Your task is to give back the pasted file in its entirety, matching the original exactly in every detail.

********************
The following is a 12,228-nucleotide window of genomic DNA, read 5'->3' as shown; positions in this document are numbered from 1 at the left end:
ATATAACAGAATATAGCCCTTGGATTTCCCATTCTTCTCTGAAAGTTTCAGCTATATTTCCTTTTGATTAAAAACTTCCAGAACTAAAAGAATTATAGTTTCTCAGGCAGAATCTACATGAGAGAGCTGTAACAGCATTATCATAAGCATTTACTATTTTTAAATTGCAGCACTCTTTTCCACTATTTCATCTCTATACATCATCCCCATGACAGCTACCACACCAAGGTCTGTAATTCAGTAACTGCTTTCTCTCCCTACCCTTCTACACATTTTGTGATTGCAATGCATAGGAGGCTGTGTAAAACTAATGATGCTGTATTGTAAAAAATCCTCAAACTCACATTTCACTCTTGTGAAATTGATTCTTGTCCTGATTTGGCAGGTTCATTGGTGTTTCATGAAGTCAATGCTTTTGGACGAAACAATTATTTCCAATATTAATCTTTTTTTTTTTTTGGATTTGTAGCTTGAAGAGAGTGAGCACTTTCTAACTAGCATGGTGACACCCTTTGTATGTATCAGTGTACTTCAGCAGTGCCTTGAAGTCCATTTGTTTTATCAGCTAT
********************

The following is a 12,228-nucleotide window of genomic DNA, read 5'->3' as shown; positions in this document are numbered from 1 at the left end:
ATATAACAGAATATAGCCCTTGGATTTCCCATTCTTCTCTGAAAGTTTCAGCTATATTTCCTTTTGATTAAAAACTTCCAGAACTAAAAGAATTATAGTTTCTCAGGCAGAATCTACATGAGAGAGCTGTAACAGCATTATCATAAGCATTTACTATTTTTAAATTGCAGCACTCTTTTCCACTATTTCATCTCTATACATCATCCCCATGACAGCTACCACACCAAGGTCTGTAATTCAGTAACTGCTTTCTCTCCCTACCCTTCTACACATTTTGTGATTGCAATGCATAGGAGGCTGTGTAAAACTAATGATGCTGTATTGTAAAAAATCCTCAAACTCACATTTCACTCTTGTGAAATTGATTCTTGTCCTGATTTGGCAGGTTCATTGGTGTTTCATGAAGTCAATGCTTTTGGACGAAACAATTATTTCCAATATTAATCTTTTTTTTTTTTTGGATTTGTAGCTTGAAGAGAGTGAGCACTTTCTAACTAGCATGGTGACACCCTTTGTATGTATCAGTGTACTTCAGCAGTGCCTTGAAGTCCATTTGTTTTATCAGCTAT